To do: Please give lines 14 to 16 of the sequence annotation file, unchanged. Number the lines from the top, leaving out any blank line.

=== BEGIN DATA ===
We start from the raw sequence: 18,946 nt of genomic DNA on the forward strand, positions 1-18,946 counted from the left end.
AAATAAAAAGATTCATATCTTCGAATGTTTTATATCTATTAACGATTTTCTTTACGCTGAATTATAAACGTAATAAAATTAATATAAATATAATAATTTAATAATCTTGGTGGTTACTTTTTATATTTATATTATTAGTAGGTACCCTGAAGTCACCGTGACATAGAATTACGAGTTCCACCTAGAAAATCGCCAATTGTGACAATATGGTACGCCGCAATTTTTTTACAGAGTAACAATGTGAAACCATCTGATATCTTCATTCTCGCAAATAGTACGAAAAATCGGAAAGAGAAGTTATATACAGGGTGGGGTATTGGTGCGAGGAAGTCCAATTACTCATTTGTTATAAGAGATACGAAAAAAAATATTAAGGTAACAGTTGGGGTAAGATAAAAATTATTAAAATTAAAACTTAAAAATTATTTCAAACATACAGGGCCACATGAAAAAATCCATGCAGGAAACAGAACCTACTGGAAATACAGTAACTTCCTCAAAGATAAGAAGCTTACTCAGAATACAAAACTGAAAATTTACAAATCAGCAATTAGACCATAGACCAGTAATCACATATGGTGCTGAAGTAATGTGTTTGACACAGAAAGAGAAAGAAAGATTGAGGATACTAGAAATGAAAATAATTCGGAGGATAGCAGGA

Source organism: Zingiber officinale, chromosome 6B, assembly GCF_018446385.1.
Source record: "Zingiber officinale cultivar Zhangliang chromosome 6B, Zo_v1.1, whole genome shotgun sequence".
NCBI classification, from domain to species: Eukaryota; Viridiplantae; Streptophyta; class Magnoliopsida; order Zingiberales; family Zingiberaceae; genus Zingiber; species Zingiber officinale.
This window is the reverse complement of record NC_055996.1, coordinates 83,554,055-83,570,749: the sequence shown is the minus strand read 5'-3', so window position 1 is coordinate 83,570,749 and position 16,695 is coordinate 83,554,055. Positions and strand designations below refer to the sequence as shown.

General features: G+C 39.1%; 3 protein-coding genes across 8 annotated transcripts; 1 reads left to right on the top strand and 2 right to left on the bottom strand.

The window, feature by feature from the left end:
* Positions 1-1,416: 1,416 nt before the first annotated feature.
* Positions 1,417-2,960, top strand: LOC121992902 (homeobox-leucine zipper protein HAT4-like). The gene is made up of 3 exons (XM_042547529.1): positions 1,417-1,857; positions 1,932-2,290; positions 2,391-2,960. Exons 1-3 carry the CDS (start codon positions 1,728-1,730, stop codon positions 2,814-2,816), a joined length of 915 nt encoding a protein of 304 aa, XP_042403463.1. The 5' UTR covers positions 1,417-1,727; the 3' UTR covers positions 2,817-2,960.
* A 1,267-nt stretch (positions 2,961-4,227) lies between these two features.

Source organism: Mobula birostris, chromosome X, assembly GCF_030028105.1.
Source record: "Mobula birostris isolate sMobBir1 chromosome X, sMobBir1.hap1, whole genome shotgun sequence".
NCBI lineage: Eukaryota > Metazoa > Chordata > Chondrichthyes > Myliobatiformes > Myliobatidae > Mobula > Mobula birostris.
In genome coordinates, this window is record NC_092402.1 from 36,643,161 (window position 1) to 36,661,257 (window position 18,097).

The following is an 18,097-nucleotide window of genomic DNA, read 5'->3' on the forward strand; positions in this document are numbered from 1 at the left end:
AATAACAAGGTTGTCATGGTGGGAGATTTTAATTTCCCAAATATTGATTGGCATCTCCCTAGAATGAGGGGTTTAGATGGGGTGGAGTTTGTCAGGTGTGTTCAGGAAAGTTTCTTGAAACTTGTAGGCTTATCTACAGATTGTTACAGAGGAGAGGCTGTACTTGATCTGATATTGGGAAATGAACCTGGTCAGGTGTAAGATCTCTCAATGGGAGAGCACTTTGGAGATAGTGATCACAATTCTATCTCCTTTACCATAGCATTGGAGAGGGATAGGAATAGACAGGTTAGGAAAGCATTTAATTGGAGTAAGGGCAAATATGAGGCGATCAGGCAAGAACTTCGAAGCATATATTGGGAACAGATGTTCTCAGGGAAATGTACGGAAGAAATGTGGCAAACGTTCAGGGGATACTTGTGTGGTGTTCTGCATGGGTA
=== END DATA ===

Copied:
NCBI lineage: Eukaryota > Metazoa > Chordata > Chondrichthyes > Myliobatiformes > Myliobatidae > Mobula > Mobula birostris.
In genome coordinates, this window is record NC_092402.1 from 36,643,161 (window position 1) to 36,661,257 (window position 18,097).

The following is an 18,097-nucleotide window of genomic DNA, read 5'->3' on the forward strand; positions in this document are numbered from 1 at the left end: